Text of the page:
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Calls Grow to Delay In-Person Primary Voting and Move to Mail-In Ballots as Coronavirus Sweeps Across US

"We should delay these elections until people's legitimate fears are allayed."

Voters line-up to cast their ballots at a polling station set up at Noonday Baptist Church for the mid-term elections on November 6, 2018 in Marietta, Georgia. (Photo: Jessica McGowan/Getty Images)

Voters line-up to cast their ballots at a polling station set up at Noonday Baptist Church for the mid-term elections on November 6, 2018 in Marietta, Georgia. (Photo: Jessica McGowan/Getty Images)

A growing chorus of progressives, journalists, and political observers calling for the delay of U.S. primary elections scheduled for Tuesday and beyond is becoming more alarmed as state and party officials appear determined to go ahead with the six state contests set for March 17 despite warnings from federal health officials about the danger of large in-person gatherings during the coronavirus outbreak. 

"We should delay these elections until people's legitimate fears are allayed," tweeted Young Turks founder and CEO Cenk Uygur.

As People's Policy Project head Matt Bruenig noted, the effect of the virus on voting threatens to delegitimatize the Democratic primary. 

"It will be impossible to determine a legitimate winner of the Dem primary due to virus," tweeted Bruenig, "few have come to terms with this yet."

Sen. Bernie Sanders (I-Vt.), one of the two remaining frontrunners for the Democratic nomination, told CNN's Anderson Cooper Sunday night that he was uncertain of the wisdom in going forward with Tuesday's elections in Florida, Arizona, Illinois, and Ohio. Ohio Gov. Mike DeWine announced Monday afternoon he would seek to delay the primary.  

"I would hope the governors listen to the public health experts and they're saying is, as you just indicated, we don't want gatherings of 50 or more people," Sanders tod Cooper. "And when I think about some of the elderly people sitting behind the desks, registering people and all that, does that make a lot of sense? I'm not sure that it does."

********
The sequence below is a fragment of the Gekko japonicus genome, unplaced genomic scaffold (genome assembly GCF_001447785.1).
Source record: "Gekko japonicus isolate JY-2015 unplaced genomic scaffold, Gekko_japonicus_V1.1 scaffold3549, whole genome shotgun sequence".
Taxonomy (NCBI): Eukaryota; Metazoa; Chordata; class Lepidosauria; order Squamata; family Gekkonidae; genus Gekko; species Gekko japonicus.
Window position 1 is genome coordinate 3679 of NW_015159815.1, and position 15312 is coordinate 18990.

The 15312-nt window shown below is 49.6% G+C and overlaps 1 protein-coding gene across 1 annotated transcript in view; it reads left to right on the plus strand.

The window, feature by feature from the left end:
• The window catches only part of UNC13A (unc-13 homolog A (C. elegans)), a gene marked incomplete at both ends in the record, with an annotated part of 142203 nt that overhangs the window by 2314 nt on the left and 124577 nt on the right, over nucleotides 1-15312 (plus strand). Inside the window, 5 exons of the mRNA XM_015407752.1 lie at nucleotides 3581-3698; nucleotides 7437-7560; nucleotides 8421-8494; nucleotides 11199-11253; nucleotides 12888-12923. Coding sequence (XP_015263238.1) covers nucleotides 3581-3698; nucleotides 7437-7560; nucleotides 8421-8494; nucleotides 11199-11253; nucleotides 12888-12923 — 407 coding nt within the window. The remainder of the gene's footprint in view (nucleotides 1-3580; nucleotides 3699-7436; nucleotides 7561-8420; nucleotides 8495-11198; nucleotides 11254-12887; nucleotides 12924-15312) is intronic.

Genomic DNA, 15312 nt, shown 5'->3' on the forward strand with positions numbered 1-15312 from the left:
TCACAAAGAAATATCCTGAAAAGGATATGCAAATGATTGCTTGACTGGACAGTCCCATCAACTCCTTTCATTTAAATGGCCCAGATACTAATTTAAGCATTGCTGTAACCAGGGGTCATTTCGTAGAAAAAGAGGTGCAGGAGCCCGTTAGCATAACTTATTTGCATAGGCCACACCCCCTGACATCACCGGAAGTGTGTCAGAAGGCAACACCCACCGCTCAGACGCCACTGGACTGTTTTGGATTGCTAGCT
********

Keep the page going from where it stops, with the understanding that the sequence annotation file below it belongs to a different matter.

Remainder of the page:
Officials have already postponed voting in Georgia and Louisiana, as Chapo Trap House host Virgil Texas pointed out on Twitter. 

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"Staggeringly irresponsible to not postpone Tuesday primaries (as Louisiana has), a decision made today by three Republican Secretaries of State plus one Democrat," said Texas. "Poll workers tend to be elderly, thus most vulnerable to Covid-19."

"Obviously reduced turnout among older voters would benefit Bernie Sanders," he added. "It doesn't matter—Tuesday's results will be delegitimized by what could be drastically reduced turnout."

Over 1,600 people, including 113 health professionals, have signed onto an open letter demanding the March primaries be delayed in the interest of public health.

Voting rights expert Ari Berman, a journalist with Mother Jones, said on Twitter Sunday that the time is now for a vote-by-mail system.

"We urgently need universal vote by mail so everyone can participate," said Berman. "Voters shouldn't have to choose between health and ballot."

On March 11, Sen. Ron Wyden (D-Ore.) introduced legislation to mandate emergency vote-by-mail due to the coronavirus outbreak. The bill calls for universalizing vote-by-mail should a quarter of U.S. states declare states of emergency over the pandemic.

"No voter should have to choose between exercising their constitutional right and putting their health at risk," Wyden said in a statement. "When disaster strikes, the safest route for seniors, individuals with compromised immune systems or other at-risk populations is to provide every voter with a paper ballot they can return by mail or drop-off site."

The Intercept's Ryan Grim proposed suspending campaigns until the crisis passed to ensure less people voting.

"The best approach would be to postpone the primaries and move to a vote-by-mail system," said Grim. "But potentially millions of people are scheduled to go to the polls tomorrow and there's no plan in place for mail." 

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